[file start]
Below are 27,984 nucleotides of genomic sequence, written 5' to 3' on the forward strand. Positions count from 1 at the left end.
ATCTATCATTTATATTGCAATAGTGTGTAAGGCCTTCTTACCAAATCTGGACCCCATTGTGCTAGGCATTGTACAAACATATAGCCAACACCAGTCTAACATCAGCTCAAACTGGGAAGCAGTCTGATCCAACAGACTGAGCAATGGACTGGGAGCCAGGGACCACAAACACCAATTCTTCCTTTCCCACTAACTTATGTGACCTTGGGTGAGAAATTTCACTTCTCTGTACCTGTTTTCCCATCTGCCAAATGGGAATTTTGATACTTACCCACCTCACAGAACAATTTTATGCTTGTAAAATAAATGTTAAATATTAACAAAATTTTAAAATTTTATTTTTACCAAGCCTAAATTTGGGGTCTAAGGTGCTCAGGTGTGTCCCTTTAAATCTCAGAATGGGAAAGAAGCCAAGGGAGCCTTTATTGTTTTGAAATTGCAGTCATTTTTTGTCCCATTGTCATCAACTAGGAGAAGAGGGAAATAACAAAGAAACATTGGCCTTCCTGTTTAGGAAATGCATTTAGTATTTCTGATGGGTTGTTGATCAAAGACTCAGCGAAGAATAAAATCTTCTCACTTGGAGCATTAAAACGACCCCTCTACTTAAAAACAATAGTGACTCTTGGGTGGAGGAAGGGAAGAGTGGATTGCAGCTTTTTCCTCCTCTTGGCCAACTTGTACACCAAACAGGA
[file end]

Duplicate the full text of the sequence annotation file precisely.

Below are 27,984 nucleotides of genomic sequence, written 5' to 3' on the forward strand. Positions count from 1 at the left end.
ATCTATCATTTATATTGCAATAGTGTGTAAGGCCTTCTTACCAAATCTGGACCCCATTGTGCTAGGCATTGTACAAACATATAGCCAACACCAGTCTAACATCAGCTCAAACTGGGAAGCAGTCTGATCCAACAGACTGAGCAATGGACTGGGAGCCAGGGACCACAAACACCAATTCTTCCTTTCCCACTAACTTATGTGACCTTGGGTGAGAAATTTCACTTCTCTGTACCTGTTTTCCCATCTGCCAAATGGGAATTTTGATACTTACCCACCTCACAGAACAATTTTATGCTTGTAAAATAAATGTTAAATATTAACAAAATTTTAAAATTTTATTTTTACCAAGCCTAAATTTGGGGTCTAAGGTGCTCAGGTGTGTCCCTTTAAATCTCAGAATGGGAAAGAAGCCAAGGGAGCCTTTATTGTTTTGAAATTGCAGTCATTTTTTGTCCCATTGTCATCAACTAGGAGAAGAGGGAAATAACAAAGAAACATTGGCCTTCCTGTTTAGGAAATGCATTTAGTATTTCTGATGGGTTGTTGATCAAAGACTCAGCGAAGAATAAAATCTTCTCACTTGGAGCATTAAAACGACCCCTCTACTTAAAAACAATAGTGACTCTTGGGTGGAGGAAGGGAAGAGTGGATTGCAGCTTTTTCCTCCTCTTGGCCAACTTGTACACCAAACAGGA